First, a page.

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Population Boom: Denver’s Affordable Housing Crisis


I have lived in Colorado my whole life. As more people continue to move to Colorado, rent and housing prices continue to grow. In January of 2015, the average 1 bedroom apartment in Colorado Springs was ~$750 a month but, as of March of 2018, the average Colorado Springs in 1 bedroom apartment is ~$1000 a month.[1] Denver rent trend is very similar. This has contributed to the rising homelessness population. In 2017 Colorado’s homeless population grew 4% compared to 1% nationally.[2] People who have not signed long-term leases are being priced out of their homes. As more people keep moving to the state this problem will only get worse.

 

Here is a great video from one of our local news channels explaining the issue:

 

I have recently connected with local nonprofits that strive to aid those who can not find affordable housing. They all agree that the best solution for the homeless is government regulation such as government subsidized housing. A few of them also think that some standard of rent rates would help people who are on the edge of being priced out. They also acknowledge that their view is one-sided, and the renters should also have a say in the matter. 

Here is a graph of income compared to rent:

After talking to local community members such as politicians, renters, homeless and students we came up with four major options for the homeless:

  1. Financial help (A loan most likely from a government program)
  2. Governmental regulation (Housing subsidies or rate increase limitations)
  3. Leave Denver/ Colorado Springs altogether (This is surprisingly common according to local nonprofit Cafe360)
  4. Stay at a shelter or with friends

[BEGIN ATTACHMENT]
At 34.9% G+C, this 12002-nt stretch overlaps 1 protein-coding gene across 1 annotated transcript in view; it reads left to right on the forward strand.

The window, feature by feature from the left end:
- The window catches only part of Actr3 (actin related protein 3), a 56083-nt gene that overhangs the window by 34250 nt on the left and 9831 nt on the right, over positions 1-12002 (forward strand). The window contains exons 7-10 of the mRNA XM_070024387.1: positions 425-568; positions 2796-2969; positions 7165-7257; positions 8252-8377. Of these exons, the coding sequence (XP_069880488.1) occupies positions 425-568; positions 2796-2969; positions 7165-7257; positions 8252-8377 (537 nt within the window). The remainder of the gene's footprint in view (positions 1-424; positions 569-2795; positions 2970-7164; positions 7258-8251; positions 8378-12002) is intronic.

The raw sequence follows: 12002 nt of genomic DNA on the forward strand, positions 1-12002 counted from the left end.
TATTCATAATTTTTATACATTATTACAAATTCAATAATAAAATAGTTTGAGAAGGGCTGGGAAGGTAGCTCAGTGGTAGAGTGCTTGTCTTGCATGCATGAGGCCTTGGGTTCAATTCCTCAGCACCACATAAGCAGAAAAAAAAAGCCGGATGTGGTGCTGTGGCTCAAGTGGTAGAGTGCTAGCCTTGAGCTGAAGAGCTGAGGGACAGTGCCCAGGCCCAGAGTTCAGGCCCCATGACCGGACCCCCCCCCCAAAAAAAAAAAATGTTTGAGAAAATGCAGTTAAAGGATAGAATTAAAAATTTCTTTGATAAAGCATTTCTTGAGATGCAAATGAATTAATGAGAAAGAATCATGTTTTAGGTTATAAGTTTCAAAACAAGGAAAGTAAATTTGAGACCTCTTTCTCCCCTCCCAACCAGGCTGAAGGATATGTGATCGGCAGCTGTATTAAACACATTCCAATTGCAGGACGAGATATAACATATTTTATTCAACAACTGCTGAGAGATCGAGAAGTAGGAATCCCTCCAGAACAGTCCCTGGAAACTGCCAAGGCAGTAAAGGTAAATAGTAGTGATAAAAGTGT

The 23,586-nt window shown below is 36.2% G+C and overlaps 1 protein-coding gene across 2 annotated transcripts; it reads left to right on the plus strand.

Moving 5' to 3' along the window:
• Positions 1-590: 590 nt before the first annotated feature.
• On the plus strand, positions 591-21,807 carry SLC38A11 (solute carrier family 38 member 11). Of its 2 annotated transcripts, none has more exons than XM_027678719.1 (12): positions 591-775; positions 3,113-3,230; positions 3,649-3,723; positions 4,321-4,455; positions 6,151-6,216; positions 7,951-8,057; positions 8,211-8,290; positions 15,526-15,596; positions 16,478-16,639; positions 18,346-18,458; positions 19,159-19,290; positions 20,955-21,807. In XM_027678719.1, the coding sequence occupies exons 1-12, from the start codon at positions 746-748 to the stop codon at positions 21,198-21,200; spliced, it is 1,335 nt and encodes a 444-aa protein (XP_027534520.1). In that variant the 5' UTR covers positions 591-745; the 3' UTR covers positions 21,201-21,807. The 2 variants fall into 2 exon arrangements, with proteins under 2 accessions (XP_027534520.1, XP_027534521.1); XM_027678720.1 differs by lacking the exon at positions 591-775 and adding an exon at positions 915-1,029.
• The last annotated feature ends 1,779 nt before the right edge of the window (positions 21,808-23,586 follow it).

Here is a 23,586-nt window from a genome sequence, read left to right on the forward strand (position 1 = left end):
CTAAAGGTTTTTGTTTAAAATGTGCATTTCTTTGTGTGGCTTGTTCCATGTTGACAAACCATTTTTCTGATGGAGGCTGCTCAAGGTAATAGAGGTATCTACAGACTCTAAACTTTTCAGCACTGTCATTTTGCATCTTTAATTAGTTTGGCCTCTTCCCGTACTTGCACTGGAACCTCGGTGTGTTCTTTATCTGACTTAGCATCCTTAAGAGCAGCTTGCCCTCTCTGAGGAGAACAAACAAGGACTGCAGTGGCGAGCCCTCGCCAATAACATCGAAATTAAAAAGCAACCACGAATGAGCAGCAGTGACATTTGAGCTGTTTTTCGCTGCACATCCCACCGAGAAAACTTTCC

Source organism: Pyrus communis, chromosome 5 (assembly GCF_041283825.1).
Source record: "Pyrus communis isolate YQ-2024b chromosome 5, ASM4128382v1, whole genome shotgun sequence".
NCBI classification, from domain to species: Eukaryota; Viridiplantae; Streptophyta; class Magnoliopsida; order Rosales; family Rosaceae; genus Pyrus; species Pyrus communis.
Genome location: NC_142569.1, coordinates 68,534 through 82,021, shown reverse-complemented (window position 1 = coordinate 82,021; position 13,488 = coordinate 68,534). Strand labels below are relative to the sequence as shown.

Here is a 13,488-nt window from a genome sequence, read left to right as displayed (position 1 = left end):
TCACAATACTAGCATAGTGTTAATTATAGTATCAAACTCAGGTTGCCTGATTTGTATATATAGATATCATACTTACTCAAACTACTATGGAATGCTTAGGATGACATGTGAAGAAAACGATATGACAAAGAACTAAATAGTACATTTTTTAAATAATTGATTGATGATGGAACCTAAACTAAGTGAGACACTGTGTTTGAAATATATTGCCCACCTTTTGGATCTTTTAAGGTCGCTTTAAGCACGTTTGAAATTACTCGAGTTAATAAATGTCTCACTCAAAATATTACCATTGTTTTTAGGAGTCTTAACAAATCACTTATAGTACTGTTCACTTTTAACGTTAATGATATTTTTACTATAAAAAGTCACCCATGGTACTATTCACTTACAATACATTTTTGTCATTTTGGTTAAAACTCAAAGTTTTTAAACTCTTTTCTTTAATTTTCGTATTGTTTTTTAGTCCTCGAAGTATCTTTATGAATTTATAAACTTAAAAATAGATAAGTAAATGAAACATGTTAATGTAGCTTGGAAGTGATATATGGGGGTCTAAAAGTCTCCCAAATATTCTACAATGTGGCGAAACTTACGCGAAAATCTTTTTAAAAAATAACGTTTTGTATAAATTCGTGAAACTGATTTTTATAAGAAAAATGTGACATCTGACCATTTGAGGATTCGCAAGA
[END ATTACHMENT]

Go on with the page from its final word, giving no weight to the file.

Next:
And two options for the renters assuming that rent continues to grow:

  1. Increase rent
  2. Keep rent the same

We can model this into a grid like this:

Homeless
Renter A B C D
A (10, 100) (100, 0) (0, 10) (60, 30)
B (20, 90) (100, 0) (0, 10) (80, 20)

The first number is the payoff to the homeless and the second is the payoff to the renter. In this case, they are between 0 and 100 and higher is better.

Here is how I assigned each number:

AA:
Homeless: You to get a loan and find a way to repay it but you have housing.
Renter: You are collecting rent at the best price for you
AB:
Homeless: You to get a loan and find a way to repay it but you have housing.
Renter: You are collecting rent at a good price for you
BA and BB:
Homeless: You to get housing for free or at a greatly reduced rate
Renter: You have no tenant and will need to find a new one and much of your market is now gone
CA and CB:
Homeless: You still need to find housing and you need to adjust to a new city
Renter: You have no tenant and will need to find a new one which is slightly easier than BA/BB because only one person is gone.
DA:
Homeless: You have housing but when you are stable to rent again the rent is not as reasonable
Renter: You have no tenant and will need to find a new one but there is demand and you get it at the higher price.
DB: